The whole prevents/doesn't prevent obesity thing doesn't make much sense to me. Wouldn't it rest more on your eating and lifestyle habits as you get older, not to mention your family's genes, rather than something you ate as an infant? Oh, but of course, that logical thinking wouldn't have people buying formula so they can have skinny kids. *eyeroll*


  5. Blogger Nevanna | 10:39 AM |  

    *WHY* would you develop an infant food to SUPPRESS hunger?? Newborns are supposed to eat eleventy billion times a day...if they do, it's because they need it. My six month old still nurses every two hours and twice during the night (plus solids, twice a day).

    Okay, rant over, I didn't read the article--but the tag just disturbed me on so many levels.

  6. Blogger Jennifer | 10:40 AM |  

    Let me be crystal clear in that I don't think anyone means to say that breastfeeding will keep your kids from getting fat or will make them get fat, I think that people (and researchers) are saying that studies have shown that breastfed children have a slight advantage in terms of metabolism, hunger cues, stop eating cues, etc...

    I also think there's little denying the fact that mothers that breastfeed are probably more likely to go on to make health concious decisions as to what to feed their kids.

    As Jessica has pointed out in another thread, most people form the eating habits that will define their life during their youth.

  7. Blogger So Not Organized | 12:26 PM |  

    So, they're putting leptin in formula? Is that the supposed "magic" ingredient to keep obesity down?

    I didn't read any of the links, but if it's in breastmilk, doesn't that just mean formula is "catching up" a bit more? If leptin in formula is to keep obesity down, wouldn't leptin in breastmilk do the same?

    Oh, never mind. I'm able to read through marketing buzz and interpret results for myself (which apparently is more than the general public).

  8. Anonymous rachel | 1:09 PM |  

    ok, I was ready to write you off as crazy and never visit your blog again, but I appreciate this post and your 10:40am comment here.

    Like Jennifer R said most articles seem to say that they are just making formula more breastmilk-like. Most telling to me is that formula companies try to be as much like breastmilk as they can, but aren't there.

    I think having a knee-jerk reaction to something not completely positive about breastfeeding, turns people off (at least I know it does to me and my husband). I'd spend more time looking into these claims about the new formulas (just trying to make milk more breastmilk-like?) and point out what is still lacking in formula that exists in breastmilk.

  9. Blogger Jennifer | 1:36 PM |  

    LOL, stick around Rachel, you may still decide that I'm crazy. ;) Probably for a whole other reason though...

    And thank you for posting your question in the comments. I should have led with this post and THEN made the long ranty post. It would have put it more in context for those that are new to the blog.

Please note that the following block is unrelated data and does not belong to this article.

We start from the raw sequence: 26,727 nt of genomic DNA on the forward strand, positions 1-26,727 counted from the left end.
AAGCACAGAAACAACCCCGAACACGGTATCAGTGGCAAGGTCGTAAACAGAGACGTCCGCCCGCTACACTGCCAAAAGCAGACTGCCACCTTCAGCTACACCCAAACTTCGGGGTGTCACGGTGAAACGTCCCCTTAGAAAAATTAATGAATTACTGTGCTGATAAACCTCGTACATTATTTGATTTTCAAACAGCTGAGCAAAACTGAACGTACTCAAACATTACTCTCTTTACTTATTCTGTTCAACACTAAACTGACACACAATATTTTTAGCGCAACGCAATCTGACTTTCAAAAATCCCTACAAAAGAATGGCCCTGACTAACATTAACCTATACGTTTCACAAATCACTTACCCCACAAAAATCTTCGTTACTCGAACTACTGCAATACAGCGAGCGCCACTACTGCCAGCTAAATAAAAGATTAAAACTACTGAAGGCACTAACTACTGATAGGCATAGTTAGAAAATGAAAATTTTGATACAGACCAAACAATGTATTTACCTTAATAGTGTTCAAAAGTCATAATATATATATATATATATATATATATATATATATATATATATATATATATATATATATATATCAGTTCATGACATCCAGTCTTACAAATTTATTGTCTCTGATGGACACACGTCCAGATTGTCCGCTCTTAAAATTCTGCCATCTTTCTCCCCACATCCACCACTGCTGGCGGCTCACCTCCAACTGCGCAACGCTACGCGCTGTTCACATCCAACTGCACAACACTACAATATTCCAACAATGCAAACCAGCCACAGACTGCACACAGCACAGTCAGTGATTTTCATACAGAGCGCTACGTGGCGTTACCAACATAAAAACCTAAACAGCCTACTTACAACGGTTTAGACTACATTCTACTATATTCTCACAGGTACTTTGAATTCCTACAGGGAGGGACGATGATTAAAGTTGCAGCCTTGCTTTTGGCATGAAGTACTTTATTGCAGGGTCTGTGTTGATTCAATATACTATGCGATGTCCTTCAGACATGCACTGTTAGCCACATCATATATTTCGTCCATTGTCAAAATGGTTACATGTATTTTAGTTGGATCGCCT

Always learning...always learning. :)

  10. Blogger Amy | 1:53 PM |  

    They say that what you feed your child for a year of their life won't make a difference in adulthood. But think about what you aren't giving your child for that year of life? Turn it around. If you don't give them the best, it's okay. But, what if you give them something that's not the greatest?
    This whole flawed study is really bothering me. I think comparing a breastfeeding pair from the 50s-60s to a breastfeeding pair of today will show dramatic differences in what "breastfeeding" is. Four hour schedules, introducing cereal at three weeks, and meat at 2 months probably does not set your children up for successful eating habits, or healthy digestive systems as adults.
    I agree that the terminology used in both the study and new infant formula articles can be misleading if you are not very informed.

  11. Blogger Jordan | 2:07 PM |  

    Best of all, we don't really understand obesity. I was reading an article a few months ago that said that 1 in 5 children who are above the 50th percentile as infants (I can't remember whether it was at birth or what) will grow up to be obese. And this was supposed to be earth-shattering, horrific bad news.

    Right. What I thought was, "Wow, 80% won't be obese."

    What is it they say about statistics?

  12. Anonymous Anonymous | 2:20 PM |  

    I was trying to remember what all I've heard about the reasons why breastfeeding is likely to result in decreased rate of obesity. I remembered something about the fat cells. Here's one article I found about it.


    Jennifer R.

  13. Blogger sburgernutr | 5:03 AM |  

    Many thanks for digging up these press releases. I was wondering about the leptin connection. The New York Times did an article (might have been the Sunday Magazine) that included that reference and never posted my comment that the solution was breastfeeding, not putting it in formula. I'm going to read all these articles in depth. How do we get "On the Media" to expose this? Any thoughts?